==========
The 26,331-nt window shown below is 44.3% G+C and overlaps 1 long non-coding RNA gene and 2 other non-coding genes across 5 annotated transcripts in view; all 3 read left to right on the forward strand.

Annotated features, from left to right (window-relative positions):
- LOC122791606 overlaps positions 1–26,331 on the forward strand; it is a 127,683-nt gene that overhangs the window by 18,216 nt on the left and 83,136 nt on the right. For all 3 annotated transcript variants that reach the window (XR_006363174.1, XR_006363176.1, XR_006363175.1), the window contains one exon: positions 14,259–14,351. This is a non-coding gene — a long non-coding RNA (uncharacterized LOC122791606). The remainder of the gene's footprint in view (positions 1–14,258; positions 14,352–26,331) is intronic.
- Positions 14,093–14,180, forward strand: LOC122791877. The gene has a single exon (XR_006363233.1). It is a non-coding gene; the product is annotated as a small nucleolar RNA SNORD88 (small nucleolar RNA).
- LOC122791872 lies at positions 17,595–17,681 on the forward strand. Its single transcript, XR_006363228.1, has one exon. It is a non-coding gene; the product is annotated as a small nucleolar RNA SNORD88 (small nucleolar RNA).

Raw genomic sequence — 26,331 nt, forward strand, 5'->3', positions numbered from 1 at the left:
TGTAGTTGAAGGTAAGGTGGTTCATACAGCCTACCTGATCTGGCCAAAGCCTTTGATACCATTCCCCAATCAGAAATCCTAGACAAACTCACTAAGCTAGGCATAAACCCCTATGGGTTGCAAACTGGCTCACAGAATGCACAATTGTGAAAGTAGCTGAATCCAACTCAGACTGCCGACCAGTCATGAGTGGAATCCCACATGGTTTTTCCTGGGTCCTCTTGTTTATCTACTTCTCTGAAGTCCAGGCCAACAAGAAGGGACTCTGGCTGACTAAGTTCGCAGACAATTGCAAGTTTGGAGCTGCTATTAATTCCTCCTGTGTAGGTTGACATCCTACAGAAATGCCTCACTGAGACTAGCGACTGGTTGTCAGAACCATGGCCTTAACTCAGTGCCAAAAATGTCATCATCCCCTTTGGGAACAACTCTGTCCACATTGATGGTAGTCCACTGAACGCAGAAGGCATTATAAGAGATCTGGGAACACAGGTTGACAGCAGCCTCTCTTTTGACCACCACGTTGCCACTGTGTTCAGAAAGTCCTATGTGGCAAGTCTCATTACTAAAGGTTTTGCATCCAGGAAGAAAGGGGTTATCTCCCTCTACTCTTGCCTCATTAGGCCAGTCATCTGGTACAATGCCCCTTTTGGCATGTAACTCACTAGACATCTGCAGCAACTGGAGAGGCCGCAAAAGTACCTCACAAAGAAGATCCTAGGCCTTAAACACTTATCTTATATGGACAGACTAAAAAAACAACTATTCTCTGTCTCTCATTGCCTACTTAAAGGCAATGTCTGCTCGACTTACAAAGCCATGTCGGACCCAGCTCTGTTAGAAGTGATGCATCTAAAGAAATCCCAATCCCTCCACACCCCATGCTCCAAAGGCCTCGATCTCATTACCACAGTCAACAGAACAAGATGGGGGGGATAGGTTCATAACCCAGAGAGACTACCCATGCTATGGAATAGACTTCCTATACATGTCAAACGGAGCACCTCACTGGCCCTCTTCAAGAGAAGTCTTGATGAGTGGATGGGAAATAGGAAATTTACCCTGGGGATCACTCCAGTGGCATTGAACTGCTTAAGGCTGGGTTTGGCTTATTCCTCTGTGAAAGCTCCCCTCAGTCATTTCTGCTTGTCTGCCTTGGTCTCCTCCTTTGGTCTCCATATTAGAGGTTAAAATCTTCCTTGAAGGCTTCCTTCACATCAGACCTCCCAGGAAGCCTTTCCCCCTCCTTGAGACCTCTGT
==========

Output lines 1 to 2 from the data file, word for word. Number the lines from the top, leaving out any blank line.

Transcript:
The 26,331-nt window shown below is 44.3% G+C and overlaps 1 long non-coding RNA gene and 2 other non-coding genes across 5 annotated transcripts in view; all 3 read left to right on the forward strand.

Annotated features, from left to right (window-relative positions):